Although you want the best youth sports experience for your child, you should recognize that coaches and parents may have different views on how to go about reaching this goal.
As a parent, you are understandably concerned about your child’s best interests and want to ensure that your son or daughter can succeed. You may have decided on a specific path to prepare your child. In some cases, you may expect that the coach will play your child at a certain position. In youth programs that emphasize relatively equal participation, you may think that your child should always get equal playing time each game. And depending on the extent of involvement and the competitive level of the youth sports program, you may decide to forcefully engage the coach to make your expectations known. Think twice, however, before you do so as this can sometimes set a bad example for your child and possibly worsen the situation.
As you watch your child’s season unfold, and observe the coach’s actions as they relate to your child, understand that the coach’s goals and approach may vary from yours. First and foremost, he or she must balance the best interests of your child against those of the other individual children on the team, and the best interests of the team itself. Secondly, a good coach may accurately recognize existing traits in your child, along with potential abilities, that suggest a role for the child that differs from the one you envision. He may see a different path to success for your child. And finally, your child’s coach will have his own method of achieving results. If he follows the guidelines advocated in this blog, he will believe in building a custom framework of opportunities for your child over the course of the season—one that leads to growth and success.
For example, several years back the mother of a seventh grade boy in a middle school YMCA basketball league approached me after a game. In no uncertain terms, she stated that her son should play the point guard position and that he was better than the current backup point guard. Although this boy had reasonably good ball handling skills for a player his age, and showed the markings of a potential point guard, he was undersized and physically overwhelmed by the other eighth and ninth grade boys. In addition, two other boys on the team demonstrated equal or better point guard skills and were better equipped physically to handle the speed and power of the game. For both the boy’s personal development and the best interests of the team, I decided to keep him at the off-guard position.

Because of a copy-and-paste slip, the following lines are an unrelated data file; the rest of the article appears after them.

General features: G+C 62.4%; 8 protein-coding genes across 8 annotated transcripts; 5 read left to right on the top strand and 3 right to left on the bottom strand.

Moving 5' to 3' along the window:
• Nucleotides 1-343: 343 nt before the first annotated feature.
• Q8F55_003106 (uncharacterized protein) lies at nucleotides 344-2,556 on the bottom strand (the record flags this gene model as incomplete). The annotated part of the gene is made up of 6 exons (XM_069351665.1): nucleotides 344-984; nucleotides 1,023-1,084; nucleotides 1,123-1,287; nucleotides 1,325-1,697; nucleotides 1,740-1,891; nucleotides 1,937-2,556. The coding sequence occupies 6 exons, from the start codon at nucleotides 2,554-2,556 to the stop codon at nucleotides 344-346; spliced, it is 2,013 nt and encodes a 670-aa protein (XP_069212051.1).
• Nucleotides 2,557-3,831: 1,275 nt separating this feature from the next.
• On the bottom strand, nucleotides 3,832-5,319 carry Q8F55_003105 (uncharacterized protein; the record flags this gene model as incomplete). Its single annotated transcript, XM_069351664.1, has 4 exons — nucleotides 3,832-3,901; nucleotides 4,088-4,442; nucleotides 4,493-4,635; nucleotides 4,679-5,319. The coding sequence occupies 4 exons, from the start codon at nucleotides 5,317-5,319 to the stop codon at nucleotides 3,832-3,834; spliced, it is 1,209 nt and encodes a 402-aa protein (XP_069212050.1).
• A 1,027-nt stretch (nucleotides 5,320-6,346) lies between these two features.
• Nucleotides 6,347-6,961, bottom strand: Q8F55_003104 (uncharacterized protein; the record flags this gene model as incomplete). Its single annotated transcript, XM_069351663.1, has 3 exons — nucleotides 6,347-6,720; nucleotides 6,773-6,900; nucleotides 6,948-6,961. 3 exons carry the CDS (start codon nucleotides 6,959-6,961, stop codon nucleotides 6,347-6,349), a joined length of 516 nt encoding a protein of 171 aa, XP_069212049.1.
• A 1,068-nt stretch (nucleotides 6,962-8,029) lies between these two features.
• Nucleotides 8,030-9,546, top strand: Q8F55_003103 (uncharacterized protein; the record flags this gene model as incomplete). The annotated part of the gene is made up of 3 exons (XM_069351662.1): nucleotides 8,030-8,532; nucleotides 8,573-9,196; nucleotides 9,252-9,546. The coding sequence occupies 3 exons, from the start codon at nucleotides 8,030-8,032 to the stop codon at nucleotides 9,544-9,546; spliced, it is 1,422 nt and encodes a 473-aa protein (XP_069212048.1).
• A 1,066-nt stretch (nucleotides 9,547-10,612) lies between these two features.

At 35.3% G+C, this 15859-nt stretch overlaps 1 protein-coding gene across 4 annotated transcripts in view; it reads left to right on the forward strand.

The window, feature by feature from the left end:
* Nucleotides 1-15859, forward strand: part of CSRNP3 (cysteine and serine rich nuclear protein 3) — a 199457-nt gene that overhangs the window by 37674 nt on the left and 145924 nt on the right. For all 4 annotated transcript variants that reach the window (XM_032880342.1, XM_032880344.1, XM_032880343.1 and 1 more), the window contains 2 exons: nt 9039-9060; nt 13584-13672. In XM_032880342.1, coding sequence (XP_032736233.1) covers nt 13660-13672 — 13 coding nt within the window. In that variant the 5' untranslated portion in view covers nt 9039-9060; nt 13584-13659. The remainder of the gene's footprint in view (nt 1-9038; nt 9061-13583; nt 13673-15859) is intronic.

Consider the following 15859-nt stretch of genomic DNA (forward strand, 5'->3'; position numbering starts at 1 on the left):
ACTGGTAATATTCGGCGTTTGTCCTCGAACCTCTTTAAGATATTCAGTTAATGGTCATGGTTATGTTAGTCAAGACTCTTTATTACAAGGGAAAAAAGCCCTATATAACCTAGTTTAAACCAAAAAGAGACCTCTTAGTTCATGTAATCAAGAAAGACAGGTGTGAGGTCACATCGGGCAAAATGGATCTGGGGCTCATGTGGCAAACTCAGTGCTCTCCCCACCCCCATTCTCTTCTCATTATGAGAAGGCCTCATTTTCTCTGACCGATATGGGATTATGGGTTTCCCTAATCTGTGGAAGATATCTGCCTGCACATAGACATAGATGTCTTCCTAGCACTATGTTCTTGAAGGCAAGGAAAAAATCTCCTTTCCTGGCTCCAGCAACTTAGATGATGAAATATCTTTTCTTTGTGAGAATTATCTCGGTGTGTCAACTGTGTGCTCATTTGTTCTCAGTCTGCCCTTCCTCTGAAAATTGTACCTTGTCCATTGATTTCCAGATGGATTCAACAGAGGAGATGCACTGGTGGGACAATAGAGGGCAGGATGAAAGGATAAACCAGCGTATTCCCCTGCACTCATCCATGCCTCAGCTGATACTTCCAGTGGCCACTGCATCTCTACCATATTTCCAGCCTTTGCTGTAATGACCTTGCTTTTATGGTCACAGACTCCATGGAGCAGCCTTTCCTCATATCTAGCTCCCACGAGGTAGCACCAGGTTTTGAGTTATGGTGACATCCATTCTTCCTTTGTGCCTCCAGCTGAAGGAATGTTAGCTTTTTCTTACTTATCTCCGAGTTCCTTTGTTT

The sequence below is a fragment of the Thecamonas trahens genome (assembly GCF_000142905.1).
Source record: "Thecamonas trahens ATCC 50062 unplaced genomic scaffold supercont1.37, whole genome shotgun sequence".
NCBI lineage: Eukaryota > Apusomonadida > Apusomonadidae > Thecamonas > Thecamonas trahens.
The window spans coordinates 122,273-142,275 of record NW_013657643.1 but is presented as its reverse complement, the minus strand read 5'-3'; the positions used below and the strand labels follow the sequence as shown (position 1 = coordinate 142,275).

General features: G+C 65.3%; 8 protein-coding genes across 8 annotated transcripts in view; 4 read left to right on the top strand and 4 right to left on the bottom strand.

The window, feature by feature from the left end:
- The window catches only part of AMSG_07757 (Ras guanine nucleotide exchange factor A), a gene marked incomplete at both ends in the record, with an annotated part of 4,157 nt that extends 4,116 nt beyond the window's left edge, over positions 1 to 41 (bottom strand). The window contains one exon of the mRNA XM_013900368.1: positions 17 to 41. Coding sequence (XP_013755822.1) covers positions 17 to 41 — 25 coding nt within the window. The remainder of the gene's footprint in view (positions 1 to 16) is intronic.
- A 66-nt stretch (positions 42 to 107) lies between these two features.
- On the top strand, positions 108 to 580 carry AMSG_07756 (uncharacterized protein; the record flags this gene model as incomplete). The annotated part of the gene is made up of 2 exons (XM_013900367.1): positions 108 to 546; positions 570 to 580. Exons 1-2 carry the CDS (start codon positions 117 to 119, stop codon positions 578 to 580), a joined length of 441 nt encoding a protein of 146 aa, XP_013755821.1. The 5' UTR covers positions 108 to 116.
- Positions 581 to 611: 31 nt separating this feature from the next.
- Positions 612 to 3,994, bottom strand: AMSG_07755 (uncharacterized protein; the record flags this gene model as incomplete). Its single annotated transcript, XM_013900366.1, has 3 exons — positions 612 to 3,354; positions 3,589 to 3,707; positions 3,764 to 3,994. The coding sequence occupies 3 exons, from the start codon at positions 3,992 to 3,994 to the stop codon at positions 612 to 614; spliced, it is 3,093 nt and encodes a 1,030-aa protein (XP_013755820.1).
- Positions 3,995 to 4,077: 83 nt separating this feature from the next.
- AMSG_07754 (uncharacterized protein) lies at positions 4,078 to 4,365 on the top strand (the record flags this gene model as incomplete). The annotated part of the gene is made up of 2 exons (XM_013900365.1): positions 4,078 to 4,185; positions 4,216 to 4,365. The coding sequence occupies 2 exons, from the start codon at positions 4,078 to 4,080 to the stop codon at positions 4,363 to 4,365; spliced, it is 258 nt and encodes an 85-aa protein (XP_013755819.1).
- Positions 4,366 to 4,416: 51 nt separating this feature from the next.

As the season progressed, I gave the boy opportunities to play the point in practice and occasionally in a game; but his primary role remained the same. He developed an understanding of his role and how he could contribute now to the team in a meaningful way. We won the championship that year and both the boy and his mother were pleased with the way the season turned out.
In a league that promotes equal participation, some parents expect absolutely equal time in each game. Depending on the team matchups, this may not be the best developmental approach. A coach may sometimes choose to play one player slightly more than another and instead balance playing time over the course of a season. By doing so, he can maximize the number of opportunities for both individual and team success. He or she can avoid placing players in situations in which they are overmatched and will necessarily fail. Against weaker opponents this coach will play the less skilled players more than the skilled players, giving them increased responsibility and more challenging roles. In the previous example, this is where the seventh grader gets to play point guard.
If you are confused by the coach’s actions as they relate to your child’s development, talk with the coach to gain a better understanding of his approach. Recognize that his or her responsibilities, along with his knowledge of the sport and experience developing young players, may lead in a direction different from yours.